89 The East-West Schism The East-West Schism A. The Holy Roman Empire A. The Holy Roman Empire In the 700s the Lombards were again threatening to overthrow Rome. In the 700s the Lombards were again threatening to overthrow Rome. But if R. were to maintain any semblance of independence from Constantinople, it would have to look for protection from some other source than the emperor. But if R. were to maintain any semblance of independence from Constantinople, it would have to look for protection from some other source than the emperor. –1. The Donation of Pepin –In 739 Gregory III appealed to Charles Martel for aid against the Lombards, but in vain.

90 The East-West Schism The East-West Schism A. The Holy Roman Empire A. The Holy Roman Empire –1. The Donation of Pepin –When Charles Martel died, his son Pepin the Short became virtual ruler of the Franks. –He quickly saw that he & the papacy could be of mutual assistance to each other. –He desired the kingly title as well as the kingly power in France so he sought the moral sanction of the ch for a revolution against the last of the Merovingians. –He received this approval from Pope Zacharias.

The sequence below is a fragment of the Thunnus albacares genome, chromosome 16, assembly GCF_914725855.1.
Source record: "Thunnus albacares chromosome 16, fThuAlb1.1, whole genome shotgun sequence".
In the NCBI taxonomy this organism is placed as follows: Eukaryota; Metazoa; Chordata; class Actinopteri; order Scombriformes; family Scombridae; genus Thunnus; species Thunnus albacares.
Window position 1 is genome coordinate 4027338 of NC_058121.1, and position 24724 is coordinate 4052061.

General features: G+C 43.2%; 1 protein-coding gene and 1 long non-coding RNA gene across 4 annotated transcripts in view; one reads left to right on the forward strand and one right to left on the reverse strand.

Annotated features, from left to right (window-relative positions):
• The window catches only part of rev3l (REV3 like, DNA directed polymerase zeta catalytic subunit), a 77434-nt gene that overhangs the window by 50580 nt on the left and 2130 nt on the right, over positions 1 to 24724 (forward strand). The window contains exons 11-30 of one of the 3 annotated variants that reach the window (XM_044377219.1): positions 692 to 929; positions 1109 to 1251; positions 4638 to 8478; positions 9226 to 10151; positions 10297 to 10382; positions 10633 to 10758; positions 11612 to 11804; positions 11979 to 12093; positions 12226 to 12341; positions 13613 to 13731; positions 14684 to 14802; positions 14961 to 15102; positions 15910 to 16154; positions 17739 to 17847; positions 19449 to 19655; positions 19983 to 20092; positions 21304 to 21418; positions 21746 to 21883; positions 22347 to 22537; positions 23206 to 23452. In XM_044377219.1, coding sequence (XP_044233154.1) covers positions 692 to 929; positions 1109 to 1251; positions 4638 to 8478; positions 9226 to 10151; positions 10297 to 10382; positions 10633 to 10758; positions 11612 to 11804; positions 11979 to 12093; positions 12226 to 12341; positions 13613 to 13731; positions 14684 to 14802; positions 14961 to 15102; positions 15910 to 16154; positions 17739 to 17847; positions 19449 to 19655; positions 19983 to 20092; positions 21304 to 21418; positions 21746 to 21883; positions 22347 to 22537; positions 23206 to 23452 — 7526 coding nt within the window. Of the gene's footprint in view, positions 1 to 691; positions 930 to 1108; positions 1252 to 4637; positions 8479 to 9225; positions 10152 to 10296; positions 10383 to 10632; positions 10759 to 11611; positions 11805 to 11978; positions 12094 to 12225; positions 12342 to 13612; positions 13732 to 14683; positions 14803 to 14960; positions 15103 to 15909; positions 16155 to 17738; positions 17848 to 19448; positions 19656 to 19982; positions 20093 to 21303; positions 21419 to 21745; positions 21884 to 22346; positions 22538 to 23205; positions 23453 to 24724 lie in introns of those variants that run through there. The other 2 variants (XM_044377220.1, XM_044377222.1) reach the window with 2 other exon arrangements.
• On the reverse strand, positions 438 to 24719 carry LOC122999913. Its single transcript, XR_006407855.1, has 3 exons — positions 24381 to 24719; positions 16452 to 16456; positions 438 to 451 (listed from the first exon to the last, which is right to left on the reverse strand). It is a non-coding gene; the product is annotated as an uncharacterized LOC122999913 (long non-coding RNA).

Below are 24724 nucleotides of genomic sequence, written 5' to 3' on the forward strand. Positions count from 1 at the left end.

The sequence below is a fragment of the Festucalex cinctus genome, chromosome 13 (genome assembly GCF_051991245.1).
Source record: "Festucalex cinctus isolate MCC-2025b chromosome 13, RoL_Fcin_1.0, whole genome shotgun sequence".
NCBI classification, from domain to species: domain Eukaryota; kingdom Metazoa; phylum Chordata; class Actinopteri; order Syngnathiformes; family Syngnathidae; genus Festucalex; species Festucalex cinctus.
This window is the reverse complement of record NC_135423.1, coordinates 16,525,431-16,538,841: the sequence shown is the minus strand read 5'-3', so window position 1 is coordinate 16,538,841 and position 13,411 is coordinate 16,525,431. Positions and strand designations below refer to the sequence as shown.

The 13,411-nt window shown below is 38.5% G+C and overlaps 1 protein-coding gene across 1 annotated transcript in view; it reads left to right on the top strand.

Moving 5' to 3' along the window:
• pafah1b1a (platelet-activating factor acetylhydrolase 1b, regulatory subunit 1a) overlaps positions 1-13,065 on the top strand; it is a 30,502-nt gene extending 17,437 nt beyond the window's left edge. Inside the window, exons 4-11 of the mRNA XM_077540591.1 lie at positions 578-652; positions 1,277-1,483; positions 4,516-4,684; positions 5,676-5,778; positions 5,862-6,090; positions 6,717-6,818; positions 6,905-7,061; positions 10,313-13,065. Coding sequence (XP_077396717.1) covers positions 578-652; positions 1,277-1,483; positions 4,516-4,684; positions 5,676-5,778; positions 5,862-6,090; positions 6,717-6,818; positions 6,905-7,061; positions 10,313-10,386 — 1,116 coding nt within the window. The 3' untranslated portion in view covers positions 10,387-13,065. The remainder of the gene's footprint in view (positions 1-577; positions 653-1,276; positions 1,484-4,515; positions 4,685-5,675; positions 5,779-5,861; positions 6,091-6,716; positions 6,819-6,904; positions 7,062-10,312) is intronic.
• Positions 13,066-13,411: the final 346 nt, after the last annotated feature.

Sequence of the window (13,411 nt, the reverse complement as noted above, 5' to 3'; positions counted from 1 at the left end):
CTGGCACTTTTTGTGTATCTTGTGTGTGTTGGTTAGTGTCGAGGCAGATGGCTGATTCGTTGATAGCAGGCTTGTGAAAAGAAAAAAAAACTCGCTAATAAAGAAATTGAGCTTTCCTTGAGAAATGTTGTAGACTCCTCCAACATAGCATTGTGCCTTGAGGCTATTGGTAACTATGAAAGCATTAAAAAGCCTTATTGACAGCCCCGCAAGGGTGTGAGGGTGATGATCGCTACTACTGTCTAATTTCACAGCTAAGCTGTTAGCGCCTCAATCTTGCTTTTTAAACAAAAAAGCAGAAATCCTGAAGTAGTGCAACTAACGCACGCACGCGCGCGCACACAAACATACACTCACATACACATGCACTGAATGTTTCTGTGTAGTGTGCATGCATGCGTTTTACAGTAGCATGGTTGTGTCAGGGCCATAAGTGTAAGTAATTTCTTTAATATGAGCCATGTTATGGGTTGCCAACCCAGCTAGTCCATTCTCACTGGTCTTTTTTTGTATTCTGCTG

91 The East-West Schism The East-West Schism A. The Holy Roman Empire A. The Holy Roman Empire –1. The Donation of Pepin –In 751 P. was formally made king of France, crowned by no less than Boniface, the great missionary to Germany. –In exchange for papal assistance, P. had agreed to drive the Lombards from Italy, which he did in 755 & 756. –P. has been eclipsed by his son Charlemagne, but he must be remembered for establishing two critically important precedents.

92 The East-West Schism The East-West Schism A. The Holy Roman Empire A. The Holy Roman Empire –1. The Donation of Pepin –The 1 st was the acquiring of the throne by the sanction of the pope. –Charlemagne’s coronation is much more famous, but P’s was actually the 1 st demonstration of the papacy’s power in setting up governments, which led to the reestablishment of the empire in the West. –The 2 nd precedent was the granting of territory positions to the pope.